Tutorial 14:

Determining the physical properties of aerosol particles

George Biskos, The Cyprus Institute, Cyprus; Delft University of Technology, The Netherlands

Abstract: Key to understand the behavior of aerosol particles and their potential impacts on human health and climate is to determine their physical properties, including their concentration, their size and a number of other intrinsic particle properties. The objective of this tutorial is to cover the very basics in aerosol instrumentation by reviewing the operating principles of the most commonly employed particle counters and sizers, and how those can be combined in advanced systems for probing properties such as the morphology, volatility, hygroscopicity and cloud condensation nuclei activity of the particles. Describing how an aerosol electrometer works, we will expand our discussion on the operating principles of optical and condensation particle counters. Furthermore, we will explore how information from optical particle counters can be used to determine the (optical) size of particles larger than ca. 300 nm, aside from their concentration, and investigate how other techniques can lead to similar information (e.g., determining the aerodynamic size of particles larger than ca. 500 nm). Underlining the importance of mobility analysis for sizing particles in the sub-micron range and down to < 1 nm, good part of this tutorial will focus on the operating principle of the Differential Mobility Analyzer, and how different versions of it have become standards in aerosol metrology. The tutorial will close by providing an overview of systems for determining other intrinsic particle properties, as listed above, and how those can be operated in field observations. Participants in this tutorial will get the change to gain hands-on experience by employing a number of instruments for characterizing the ambient aerosol that will be available on site.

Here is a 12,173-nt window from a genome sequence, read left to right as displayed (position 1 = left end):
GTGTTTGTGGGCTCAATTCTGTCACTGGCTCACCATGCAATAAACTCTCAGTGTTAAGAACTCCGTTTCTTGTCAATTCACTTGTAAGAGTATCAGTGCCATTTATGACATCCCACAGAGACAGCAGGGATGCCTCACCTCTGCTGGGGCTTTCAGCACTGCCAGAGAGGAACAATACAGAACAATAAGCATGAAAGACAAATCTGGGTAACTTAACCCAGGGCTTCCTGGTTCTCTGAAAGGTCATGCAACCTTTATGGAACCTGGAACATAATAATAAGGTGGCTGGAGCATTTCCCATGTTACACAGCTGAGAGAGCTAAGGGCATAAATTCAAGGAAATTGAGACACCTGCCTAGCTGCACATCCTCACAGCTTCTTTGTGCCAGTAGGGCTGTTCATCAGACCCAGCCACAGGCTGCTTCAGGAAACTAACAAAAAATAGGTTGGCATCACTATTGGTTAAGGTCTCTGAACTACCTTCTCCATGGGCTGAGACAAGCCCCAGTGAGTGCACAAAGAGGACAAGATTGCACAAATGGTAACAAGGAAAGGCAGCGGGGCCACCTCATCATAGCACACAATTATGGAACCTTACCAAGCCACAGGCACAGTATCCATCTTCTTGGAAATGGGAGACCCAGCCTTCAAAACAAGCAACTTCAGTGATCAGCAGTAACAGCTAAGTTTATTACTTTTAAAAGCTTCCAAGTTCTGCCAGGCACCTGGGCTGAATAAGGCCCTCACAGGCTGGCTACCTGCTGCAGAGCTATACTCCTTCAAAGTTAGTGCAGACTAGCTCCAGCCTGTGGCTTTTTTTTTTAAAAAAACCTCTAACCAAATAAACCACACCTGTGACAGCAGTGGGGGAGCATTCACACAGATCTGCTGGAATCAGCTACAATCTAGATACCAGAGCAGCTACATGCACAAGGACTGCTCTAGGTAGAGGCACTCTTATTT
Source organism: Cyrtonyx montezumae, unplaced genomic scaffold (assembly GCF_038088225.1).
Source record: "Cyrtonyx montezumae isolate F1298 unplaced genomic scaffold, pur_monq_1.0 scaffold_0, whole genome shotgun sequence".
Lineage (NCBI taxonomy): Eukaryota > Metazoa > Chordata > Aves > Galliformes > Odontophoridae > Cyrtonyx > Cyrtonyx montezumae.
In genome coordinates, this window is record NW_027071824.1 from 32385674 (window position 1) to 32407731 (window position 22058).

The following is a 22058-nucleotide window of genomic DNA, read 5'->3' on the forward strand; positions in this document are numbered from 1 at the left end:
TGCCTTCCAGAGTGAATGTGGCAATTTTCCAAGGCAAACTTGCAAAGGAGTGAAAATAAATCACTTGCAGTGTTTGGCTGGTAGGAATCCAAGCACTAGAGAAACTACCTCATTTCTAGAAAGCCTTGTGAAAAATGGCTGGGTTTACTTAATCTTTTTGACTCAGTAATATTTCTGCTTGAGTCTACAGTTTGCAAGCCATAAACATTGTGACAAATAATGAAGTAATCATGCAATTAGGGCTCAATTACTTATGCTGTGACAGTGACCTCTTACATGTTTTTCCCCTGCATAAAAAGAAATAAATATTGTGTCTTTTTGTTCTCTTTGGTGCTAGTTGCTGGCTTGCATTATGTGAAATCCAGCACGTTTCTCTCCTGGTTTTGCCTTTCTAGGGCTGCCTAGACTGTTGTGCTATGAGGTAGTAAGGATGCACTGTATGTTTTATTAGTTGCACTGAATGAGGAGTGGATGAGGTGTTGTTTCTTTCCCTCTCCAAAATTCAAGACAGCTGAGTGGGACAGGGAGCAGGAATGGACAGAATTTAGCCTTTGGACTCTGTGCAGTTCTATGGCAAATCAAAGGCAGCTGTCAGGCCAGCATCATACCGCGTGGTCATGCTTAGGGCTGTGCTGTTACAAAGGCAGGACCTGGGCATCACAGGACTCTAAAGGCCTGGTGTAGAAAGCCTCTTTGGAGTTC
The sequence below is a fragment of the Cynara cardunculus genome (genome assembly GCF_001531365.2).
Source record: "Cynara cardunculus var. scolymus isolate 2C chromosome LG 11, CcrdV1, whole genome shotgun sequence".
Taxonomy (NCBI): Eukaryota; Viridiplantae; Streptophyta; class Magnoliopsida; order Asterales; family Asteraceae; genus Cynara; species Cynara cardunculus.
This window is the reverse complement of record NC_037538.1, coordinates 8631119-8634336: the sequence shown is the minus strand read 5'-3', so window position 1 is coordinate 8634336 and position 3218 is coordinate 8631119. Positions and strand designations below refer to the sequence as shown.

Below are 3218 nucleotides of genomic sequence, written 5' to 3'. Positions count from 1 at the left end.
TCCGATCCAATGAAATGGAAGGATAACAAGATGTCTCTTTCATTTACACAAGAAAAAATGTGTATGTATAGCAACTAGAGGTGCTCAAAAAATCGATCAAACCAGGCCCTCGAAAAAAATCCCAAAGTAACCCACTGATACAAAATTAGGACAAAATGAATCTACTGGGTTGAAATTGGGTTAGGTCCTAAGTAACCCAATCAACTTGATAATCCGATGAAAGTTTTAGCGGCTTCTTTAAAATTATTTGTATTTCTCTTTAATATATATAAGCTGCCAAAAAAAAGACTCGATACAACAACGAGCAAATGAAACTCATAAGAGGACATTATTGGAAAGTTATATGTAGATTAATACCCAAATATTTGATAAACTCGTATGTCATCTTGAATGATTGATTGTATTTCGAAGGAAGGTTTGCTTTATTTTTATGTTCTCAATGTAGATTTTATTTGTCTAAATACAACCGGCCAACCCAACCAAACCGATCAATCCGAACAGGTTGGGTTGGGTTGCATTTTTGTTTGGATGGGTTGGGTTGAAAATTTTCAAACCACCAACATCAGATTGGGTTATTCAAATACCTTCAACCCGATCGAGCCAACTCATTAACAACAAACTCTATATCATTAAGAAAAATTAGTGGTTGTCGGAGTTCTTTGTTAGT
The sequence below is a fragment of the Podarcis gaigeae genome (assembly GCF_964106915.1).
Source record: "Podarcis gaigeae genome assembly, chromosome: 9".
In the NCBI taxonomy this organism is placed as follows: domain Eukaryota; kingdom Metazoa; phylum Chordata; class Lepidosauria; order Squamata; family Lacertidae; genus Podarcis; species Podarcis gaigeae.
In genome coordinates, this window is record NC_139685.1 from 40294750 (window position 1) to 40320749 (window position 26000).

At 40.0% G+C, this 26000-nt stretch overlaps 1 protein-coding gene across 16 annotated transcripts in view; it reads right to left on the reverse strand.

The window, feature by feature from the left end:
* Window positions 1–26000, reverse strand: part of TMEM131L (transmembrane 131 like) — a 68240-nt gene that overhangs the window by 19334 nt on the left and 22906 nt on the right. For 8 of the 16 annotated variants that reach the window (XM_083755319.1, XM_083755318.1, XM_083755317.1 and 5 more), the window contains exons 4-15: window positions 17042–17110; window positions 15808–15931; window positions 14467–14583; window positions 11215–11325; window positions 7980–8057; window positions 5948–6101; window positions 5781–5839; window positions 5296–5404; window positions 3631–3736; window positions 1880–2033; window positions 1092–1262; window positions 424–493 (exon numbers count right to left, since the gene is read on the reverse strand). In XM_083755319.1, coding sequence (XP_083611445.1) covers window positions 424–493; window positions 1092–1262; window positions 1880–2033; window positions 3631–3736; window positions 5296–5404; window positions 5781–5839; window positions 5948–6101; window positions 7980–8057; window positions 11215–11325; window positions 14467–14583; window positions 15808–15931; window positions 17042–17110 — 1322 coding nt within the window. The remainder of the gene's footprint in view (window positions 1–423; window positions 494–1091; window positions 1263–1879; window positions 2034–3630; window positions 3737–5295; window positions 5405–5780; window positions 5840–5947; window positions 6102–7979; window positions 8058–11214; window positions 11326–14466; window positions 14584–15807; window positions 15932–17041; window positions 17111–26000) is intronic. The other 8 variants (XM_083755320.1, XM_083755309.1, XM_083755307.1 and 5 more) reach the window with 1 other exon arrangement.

Short bio: George Biskos is a Professor at the Cyprus Institute, where he leads the Innovation Department and the Instrumentation for Nanoparticle Synthesis and Characterization Laboratory of the Climate and Atmosphere Research Centre, and affiliated with the Geosciences and Remote Sensing Department of Delft University of Technology. His research interests fall in the broader field of Aerosol Science and Technology, with activities ranging from designing and building aerosol instrumentation to developing and implementing aerosol-based nanotechnology tools to produce nanomaterials for various applications. Results from his activities are documented in more than 90 scientific publications and have so far led to the creation of three spin-off companies. George holds a BSc degree in Environmental Science (Un. of the Aegean, GR), an MSc degree in Environmental Engineering (Imperial College, UK), and a PhD in Engineering (Cambridge University, UK). After his PhD studies he has worked as a postdoctoral researcher at Harvard University (USA) and has held faculty positions at the University of the Aegean (Greece), and at Delft University of Technology (Netherlands) before joining the Cyprus Institute.